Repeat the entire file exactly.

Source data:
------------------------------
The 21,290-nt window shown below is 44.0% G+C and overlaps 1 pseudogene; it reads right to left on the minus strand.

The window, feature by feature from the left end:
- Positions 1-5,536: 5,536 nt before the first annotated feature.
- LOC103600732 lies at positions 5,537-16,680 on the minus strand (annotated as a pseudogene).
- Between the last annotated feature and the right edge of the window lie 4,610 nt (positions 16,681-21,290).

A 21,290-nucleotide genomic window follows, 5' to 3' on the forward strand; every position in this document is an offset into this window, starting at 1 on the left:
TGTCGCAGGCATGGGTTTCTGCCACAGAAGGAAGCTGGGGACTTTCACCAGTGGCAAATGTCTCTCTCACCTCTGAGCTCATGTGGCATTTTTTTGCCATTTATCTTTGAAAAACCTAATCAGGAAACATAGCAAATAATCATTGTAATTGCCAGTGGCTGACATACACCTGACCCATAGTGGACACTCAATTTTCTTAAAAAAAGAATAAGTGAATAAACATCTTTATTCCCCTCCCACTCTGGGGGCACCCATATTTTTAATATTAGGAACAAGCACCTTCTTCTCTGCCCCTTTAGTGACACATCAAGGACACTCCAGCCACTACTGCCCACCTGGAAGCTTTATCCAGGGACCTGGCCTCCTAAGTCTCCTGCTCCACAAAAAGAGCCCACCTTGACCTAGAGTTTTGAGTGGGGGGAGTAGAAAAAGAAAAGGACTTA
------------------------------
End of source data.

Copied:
The 21,290-nt window shown below is 44.0% G+C and overlaps 1 pseudogene; it reads right to left on the minus strand.

The window, feature by feature from the left end:
- Positions 1-5,536: 5,536 nt before the first annotated feature.
- LOC103600732 lies at positions 5,537-16,680 on the minus strand (annotated as a pseudogene).
- Between the last annotated feature and the right edge of the window lie 4,610 nt (positions 16,681-21,290).

A 21,290-nucleotide genomic window follows, 5' to 3' on the forward strand; every position in this document is an offset into this window, starting at 1 on the left:
TGTCGCAGGCATGGGTTTCTGCCACAGAAGGAAGCTGGGGACTTTCACCAGTGGCAAATGTCTCTCTCACCTCTGAGCTCATGTGGCATTTTTTTGCCATTTATCTTTGAAAAACCTAATCAGGAAACATAGCAAATAATCATTGTAATTGCCAGTGGCTGACATACACCTGACCCATAGTGGACACTCAATTTTCTTAAAAAAAGAATAAGTGAATAAACATCTTTATTCCCCTCCCACTCTGGGGGCACCCATATTTTTAATATTAGGAACAAGCACCTTCTTCTCTGCCCCTTTAGTGACACATCAAGGACACTCCAGCCACTACTGCCCACCTGGAAGCTTTATCCAGGGACCTGGCCTCCTAAGTCTCCTGCTCCACAAAAAGAGCCCACCTTGACCTAGAGTTTTGAGTGGGGGGAGTAGAAAAAGAAAAGGACTTA